12. C. diphtheria toxin

  13. Corynebacterium • To prove  that an isolate can cause diphtheria, one  must demonstrate  toxin  production. • This is most often done  on  an  Elek plate: • The  organism is streaked on a plate containing low iron. • A filter strip containing anti-toxin antibody is placed perpendicular to the streak of the organism. • Diffusion of the antibody into the medium and secretion of the toxin into the medium occur. • At the zone of equivalence, a precipitate will form.

  14. Elek plate

  15. Corynebacterium • Guinea pig or tissue culture toxicity assays may also be done. • Capsule – is protein in nature • Cord factor – is a complex glycolipid (trehalose 6,6’-dicorynemycolate) that has been shown to disrupt mouse mitochondria. • It has not been shown to play a role in the production of diphtheria.

  16. Corynebacterium • Clinical Significance (C. diphtheria) • Is normally found in the throats  of  healthy carriers. • The organism infects only man and it has a limited capacity to invade. • Diphtheria -  Disease usually starts as a local infection of the  mucous membranes causing a membranous  pharyngitis • Local  toxin  effects result  in degeneration of epithelial cells. • Inflammation, edema, and production of a pseudomembrane composed of fibrin clots, leukocytes,  and dead epithelial cells and microorganisms occurs  in  the throat.

  17. Diphtheria - pseudomembrane • This may obstruct the  airway  and result  in suffocation.

  18. Corynebacterium • The more dangerous  effects  occur when the toxin becomes systemic and  attacks the  heart(heart failure),  peripheral nerves (paralysis), and the adrenal glands (hypofunction). • Cutaneous  diphtheria­  More  common  in tropical and subtropical areas. • Necrotic lesions with occasional formation of a local pseudomembrane occur. • Antibiotic susceptibility and treatment • Antiserum ­ once the toxin has bound, however, the antiserum  against it is ineffective. • Penicillin­ to eliminate the organism.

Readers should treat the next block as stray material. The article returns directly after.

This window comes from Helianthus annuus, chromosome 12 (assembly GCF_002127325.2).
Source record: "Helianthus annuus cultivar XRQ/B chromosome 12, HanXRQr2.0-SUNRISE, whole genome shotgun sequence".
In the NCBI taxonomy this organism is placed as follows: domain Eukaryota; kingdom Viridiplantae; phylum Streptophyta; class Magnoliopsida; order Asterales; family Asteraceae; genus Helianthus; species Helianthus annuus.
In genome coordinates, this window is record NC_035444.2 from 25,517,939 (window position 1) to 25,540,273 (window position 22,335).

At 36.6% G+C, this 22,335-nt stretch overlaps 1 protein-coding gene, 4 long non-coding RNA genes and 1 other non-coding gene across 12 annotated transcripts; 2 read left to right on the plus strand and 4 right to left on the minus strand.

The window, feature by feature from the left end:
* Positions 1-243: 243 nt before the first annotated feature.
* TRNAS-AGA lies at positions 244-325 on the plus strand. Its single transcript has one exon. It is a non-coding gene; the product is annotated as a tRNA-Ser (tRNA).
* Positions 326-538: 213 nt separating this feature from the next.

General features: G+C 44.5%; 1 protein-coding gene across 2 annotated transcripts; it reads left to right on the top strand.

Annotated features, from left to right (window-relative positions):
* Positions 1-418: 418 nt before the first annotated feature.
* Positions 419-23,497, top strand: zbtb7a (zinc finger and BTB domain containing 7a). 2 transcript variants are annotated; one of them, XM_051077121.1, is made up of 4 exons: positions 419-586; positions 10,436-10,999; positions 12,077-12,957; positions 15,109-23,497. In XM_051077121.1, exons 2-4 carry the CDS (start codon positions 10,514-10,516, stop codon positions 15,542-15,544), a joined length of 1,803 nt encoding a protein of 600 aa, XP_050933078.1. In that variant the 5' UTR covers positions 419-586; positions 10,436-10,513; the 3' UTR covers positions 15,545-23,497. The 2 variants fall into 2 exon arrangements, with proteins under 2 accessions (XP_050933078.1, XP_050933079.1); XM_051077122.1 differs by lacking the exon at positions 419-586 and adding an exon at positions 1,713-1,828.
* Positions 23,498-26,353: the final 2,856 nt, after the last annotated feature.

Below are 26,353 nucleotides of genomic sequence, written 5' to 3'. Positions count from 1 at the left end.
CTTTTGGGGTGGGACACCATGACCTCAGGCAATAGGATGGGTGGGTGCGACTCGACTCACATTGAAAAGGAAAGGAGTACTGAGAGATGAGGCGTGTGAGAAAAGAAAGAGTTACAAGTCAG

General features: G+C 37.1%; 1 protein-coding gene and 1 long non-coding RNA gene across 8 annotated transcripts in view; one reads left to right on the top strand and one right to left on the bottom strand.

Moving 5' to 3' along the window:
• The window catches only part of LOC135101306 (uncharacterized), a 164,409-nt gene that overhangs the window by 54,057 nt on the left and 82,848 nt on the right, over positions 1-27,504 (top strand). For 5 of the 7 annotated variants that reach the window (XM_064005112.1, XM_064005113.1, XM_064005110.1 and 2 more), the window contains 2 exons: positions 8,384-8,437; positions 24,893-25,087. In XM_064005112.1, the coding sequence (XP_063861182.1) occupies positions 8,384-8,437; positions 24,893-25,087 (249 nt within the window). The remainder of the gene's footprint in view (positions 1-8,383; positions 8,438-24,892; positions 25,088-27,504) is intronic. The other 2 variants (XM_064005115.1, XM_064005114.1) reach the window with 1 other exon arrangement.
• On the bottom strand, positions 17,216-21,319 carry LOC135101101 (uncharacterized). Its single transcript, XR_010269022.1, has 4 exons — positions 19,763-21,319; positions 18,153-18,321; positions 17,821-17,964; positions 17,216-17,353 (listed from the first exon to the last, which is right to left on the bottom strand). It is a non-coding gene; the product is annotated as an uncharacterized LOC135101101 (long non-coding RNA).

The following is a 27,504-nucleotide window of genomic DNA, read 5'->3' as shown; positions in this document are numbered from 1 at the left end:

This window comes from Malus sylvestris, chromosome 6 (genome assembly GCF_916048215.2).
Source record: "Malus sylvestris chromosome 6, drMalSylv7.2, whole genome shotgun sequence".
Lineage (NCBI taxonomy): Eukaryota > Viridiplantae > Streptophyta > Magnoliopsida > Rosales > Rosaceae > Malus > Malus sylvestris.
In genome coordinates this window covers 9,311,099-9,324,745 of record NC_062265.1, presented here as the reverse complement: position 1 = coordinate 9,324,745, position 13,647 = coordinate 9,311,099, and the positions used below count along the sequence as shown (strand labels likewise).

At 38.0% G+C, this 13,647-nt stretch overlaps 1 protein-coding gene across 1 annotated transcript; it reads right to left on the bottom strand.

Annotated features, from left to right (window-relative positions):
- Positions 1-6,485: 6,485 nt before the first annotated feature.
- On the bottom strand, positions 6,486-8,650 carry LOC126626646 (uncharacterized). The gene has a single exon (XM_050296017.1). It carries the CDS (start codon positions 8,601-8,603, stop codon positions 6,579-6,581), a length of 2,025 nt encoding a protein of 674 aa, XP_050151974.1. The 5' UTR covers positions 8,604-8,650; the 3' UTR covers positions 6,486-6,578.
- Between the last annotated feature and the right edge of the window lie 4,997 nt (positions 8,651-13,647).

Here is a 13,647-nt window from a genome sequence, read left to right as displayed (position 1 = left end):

19. Corynebacterium • Prevention- Active immunization with toxoid (alum precipitate). • Is part of the DPT vaccine. • Shick skin test­ like the Dick test in that it  tests  for circulating  antibody  to the toxin by injecting a small amount  of  toxin intradermally and observing for  a  local erythematous  and  necrotic reaction. • If this occurs it indicates  that  the person has no anti-toxin  antibodies  and  is, therefore, susceptible to diphtheria. •  Other Corynebacterium­ are part of the normal flora of  the skin and URT.

  20. Corynebacterium • Are called diphtheroids and may occasionally cause disease, particularly in immunocompromised individuals. • C.  ulcerans­  toxigenic strains  may  produce  a  disease similar to, but less severe than diphtheria. • J-KGroup­  commonly  cause  infections  in  those   with underlying disease.   • Diseases include bacteremia, meningitis, peritonitis, wound infections, etc.   • It  is becoming more and more of a problem. • C.  pseudotuberculosis ­ found in those with exposure to animals. • Can cause pneumonia or lymphadenitis. • Produces a different exotoxin than C. diphtheriae.